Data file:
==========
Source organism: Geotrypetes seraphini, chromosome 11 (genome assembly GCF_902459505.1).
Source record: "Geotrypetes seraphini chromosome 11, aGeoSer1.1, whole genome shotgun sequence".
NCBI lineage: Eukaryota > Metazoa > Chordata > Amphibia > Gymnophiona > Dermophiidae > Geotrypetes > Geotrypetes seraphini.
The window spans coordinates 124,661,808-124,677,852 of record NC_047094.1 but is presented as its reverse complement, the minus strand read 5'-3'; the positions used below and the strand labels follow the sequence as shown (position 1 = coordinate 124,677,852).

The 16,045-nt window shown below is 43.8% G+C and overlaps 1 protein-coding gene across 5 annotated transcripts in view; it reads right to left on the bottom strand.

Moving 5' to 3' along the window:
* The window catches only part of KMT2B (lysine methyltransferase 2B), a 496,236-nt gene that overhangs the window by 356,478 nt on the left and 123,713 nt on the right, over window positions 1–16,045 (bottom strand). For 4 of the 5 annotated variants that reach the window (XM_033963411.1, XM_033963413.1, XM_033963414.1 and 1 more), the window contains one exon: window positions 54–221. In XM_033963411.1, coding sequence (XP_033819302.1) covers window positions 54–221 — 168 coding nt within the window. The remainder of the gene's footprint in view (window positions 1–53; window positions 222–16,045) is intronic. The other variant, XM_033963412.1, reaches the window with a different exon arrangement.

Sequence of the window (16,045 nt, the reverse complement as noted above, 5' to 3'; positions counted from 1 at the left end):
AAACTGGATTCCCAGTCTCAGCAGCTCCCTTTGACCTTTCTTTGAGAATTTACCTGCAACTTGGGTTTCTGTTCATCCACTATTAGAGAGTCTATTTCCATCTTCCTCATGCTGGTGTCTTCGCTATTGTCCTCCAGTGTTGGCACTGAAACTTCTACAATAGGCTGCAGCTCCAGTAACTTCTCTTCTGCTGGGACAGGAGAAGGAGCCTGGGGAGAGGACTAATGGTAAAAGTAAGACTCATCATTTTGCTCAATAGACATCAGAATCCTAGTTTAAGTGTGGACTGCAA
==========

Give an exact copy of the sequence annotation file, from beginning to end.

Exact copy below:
Source organism: Geotrypetes seraphini, chromosome 11 (genome assembly GCF_902459505.1).
Source record: "Geotrypetes seraphini chromosome 11, aGeoSer1.1, whole genome shotgun sequence".
NCBI lineage: Eukaryota > Metazoa > Chordata > Amphibia > Gymnophiona > Dermophiidae > Geotrypetes > Geotrypetes seraphini.
The window spans coordinates 124,661,808-124,677,852 of record NC_047094.1 but is presented as its reverse complement, the minus strand read 5'-3'; the positions used below and the strand labels follow the sequence as shown (position 1 = coordinate 124,677,852).

The 16,045-nt window shown below is 43.8% G+C and overlaps 1 protein-coding gene across 5 annotated transcripts in view; it reads right to left on the bottom strand.

Moving 5' to 3' along the window:
* The window catches only part of KMT2B (lysine methyltransferase 2B), a 496,236-nt gene that overhangs the window by 356,478 nt on the left and 123,713 nt on the right, over window positions 1–16,045 (bottom strand). For 4 of the 5 annotated variants that reach the window (XM_033963411.1, XM_033963413.1, XM_033963414.1 and 1 more), the window contains one exon: window positions 54–221. In XM_033963411.1, coding sequence (XP_033819302.1) covers window positions 54–221 — 168 coding nt within the window. The remainder of the gene's footprint in view (window positions 1–53; window positions 222–16,045) is intronic. The other variant, XM_033963412.1, reaches the window with a different exon arrangement.

Sequence of the window (16,045 nt, the reverse complement as noted above, 5' to 3'; positions counted from 1 at the left end):
AAACTGGATTCCCAGTCTCAGCAGCTCCCTTTGACCTTTCTTTGAGAATTTACCTGCAACTTGGGTTTCTGTTCATCCACTATTAGAGAGTCTATTTCCATCTTCCTCATGCTGGTGTCTTCGCTATTGTCCTCCAGTGTTGGCACTGAAACTTCTACAATAGGCTGCAGCTCCAGTAACTTCTCTTCTGCTGGGACAGGAGAAGGAGCCTGGGGAGAGGACTAATGGTAAAAGTAAGACTCATCATTTTGCTCAATAGACATCAGAATCCTAGTTTAAGTGTGGACTGCAA